SANTIAGO (Reuters) — More than 3,000 unionized workers at Codelco’s sprawling Chuquicamata copper mine walked off the job early Friday morning after failing to reach a labour deal earlier this week with Codelco, the world’s top producer of the metal.
Chuiquicamata unions 1, 2, and 3 rejected a contract offer from the state miner on Wednesday, saying it did not meet key demands, including an adequate health care plan, fair treatment of workers and retirement benefits. The three unions represent 80 per cent of the mine’s workforce.
Union leaders told reporters the strike kicked off with the first shift of the morning at 5 a.m. local time. It was not immediately clear how the walkout was affecting production.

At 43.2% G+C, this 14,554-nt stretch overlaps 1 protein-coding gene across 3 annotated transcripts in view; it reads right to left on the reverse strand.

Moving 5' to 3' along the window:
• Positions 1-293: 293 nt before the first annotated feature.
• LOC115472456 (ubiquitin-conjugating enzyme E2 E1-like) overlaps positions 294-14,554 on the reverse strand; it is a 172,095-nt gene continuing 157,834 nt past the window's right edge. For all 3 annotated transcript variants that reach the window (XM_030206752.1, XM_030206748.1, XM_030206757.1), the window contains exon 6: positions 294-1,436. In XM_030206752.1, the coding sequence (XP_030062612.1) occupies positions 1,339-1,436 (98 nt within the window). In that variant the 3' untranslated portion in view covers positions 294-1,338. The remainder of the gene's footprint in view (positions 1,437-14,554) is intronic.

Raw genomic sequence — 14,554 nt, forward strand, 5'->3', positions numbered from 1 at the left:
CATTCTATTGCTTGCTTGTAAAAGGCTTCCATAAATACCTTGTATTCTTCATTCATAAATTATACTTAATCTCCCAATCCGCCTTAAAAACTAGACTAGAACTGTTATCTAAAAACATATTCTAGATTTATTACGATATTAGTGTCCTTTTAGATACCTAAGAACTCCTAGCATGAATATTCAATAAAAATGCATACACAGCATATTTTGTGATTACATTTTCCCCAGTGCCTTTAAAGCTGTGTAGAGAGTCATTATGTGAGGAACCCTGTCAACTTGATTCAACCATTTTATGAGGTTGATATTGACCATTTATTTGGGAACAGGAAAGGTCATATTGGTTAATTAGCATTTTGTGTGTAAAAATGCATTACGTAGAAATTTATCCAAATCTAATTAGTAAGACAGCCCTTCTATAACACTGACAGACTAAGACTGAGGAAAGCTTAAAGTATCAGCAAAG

Waving black and Chilean flags, a caravan of workers traveled the dusty desert roads before dawn from the regional hub of Calama to the doorstep of the mine to initiate the strike.
Codelco has said its last proposal was the best it could offer “while still being responsible to the country, considering the transformation that both the company and the Chuquicamata division are undergoing.”
Codelco is seeking to transform the century-old deposit at Chuquicamata into an underground mine and part of a 10-year, $39 billion overhaul of Codelco’s key operations. It is seeking to maintain output despite rapidly falling ore grades at its deposits.